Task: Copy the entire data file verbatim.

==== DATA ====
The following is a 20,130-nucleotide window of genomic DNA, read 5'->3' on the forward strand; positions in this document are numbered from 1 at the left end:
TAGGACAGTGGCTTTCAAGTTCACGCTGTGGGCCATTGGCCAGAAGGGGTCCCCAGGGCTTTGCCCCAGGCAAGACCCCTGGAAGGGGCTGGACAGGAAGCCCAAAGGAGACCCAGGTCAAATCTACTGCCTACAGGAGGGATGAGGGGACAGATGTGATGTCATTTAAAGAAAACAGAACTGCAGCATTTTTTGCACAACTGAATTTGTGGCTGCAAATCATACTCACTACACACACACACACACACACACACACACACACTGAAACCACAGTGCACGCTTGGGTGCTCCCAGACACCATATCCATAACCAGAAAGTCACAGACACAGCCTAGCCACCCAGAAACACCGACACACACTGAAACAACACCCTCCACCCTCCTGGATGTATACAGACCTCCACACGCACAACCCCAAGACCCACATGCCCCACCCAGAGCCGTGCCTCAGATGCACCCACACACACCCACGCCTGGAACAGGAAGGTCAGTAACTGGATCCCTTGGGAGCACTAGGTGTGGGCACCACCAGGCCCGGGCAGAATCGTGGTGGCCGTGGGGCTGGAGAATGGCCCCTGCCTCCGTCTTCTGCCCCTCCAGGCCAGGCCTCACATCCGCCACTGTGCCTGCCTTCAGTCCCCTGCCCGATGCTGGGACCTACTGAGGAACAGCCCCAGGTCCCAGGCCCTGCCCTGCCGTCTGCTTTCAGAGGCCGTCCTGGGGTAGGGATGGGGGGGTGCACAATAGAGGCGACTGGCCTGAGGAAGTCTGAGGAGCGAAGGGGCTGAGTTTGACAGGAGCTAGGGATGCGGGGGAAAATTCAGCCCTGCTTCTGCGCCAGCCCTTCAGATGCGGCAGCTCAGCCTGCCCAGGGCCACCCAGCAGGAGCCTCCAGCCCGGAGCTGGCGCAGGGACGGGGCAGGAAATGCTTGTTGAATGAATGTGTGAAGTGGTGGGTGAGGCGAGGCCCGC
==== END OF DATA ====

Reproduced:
The following is a 20,130-nucleotide window of genomic DNA, read 5'->3' on the forward strand; positions in this document are numbered from 1 at the left end:
TAGGACAGTGGCTTTCAAGTTCACGCTGTGGGCCATTGGCCAGAAGGGGTCCCCAGGGCTTTGCCCCAGGCAAGACCCCTGGAAGGGGCTGGACAGGAAGCCCAAAGGAGACCCAGGTCAAATCTACTGCCTACAGGAGGGATGAGGGGACAGATGTGATGTCATTTAAAGAAAACAGAACTGCAGCATTTTTTGCACAACTGAATTTGTGGCTGCAAATCATACTCACTACACACACACACACACACACACACACACACACTGAAACCACAGTGCACGCTTGGGTGCTCCCAGACACCATATCCATAACCAGAAAGTCACAGACACAGCCTAGCCACCCAGAAACACCGACACACACTGAAACAACACCCTCCACCCTCCTGGATGTATACAGACCTCCACACGCACAACCCCAAGACCCACATGCCCCACCCAGAGCCGTGCCTCAGATGCACCCACACACACCCACGCCTGGAACAGGAAGGTCAGTAACTGGATCCCTTGGGAGCACTAGGTGTGGGCACCACCAGGCCCGGGCAGAATCGTGGTGGCCGTGGGGCTGGAGAATGGCCCCTGCCTCCGTCTTCTGCCCCTCCAGGCCAGGCCTCACATCCGCCACTGTGCCTGCCTTCAGTCCCCTGCCCGATGCTGGGACCTACTGAGGAACAGCCCCAGGTCCCAGGCCCTGCCCTGCCGTCTGCTTTCAGAGGCCGTCCTGGGGTAGGGATGGGGGGGTGCACAATAGAGGCGACTGGCCTGAGGAAGTCTGAGGAGCGAAGGGGCTGAGTTTGACAGGAGCTAGGGATGCGGGGGAAAATTCAGCCCTGCTTCTGCGCCAGCCCTTCAGATGCGGCAGCTCAGCCTGCCCAGGGCCACCCAGCAGGAGCCTCCAGCCCGGAGCTGGCGCAGGGACGGGGCAGGAAATGCTTGTTGAATGAATGTGTGAAGTGGTGGGTGAGGCGAGGCCCGC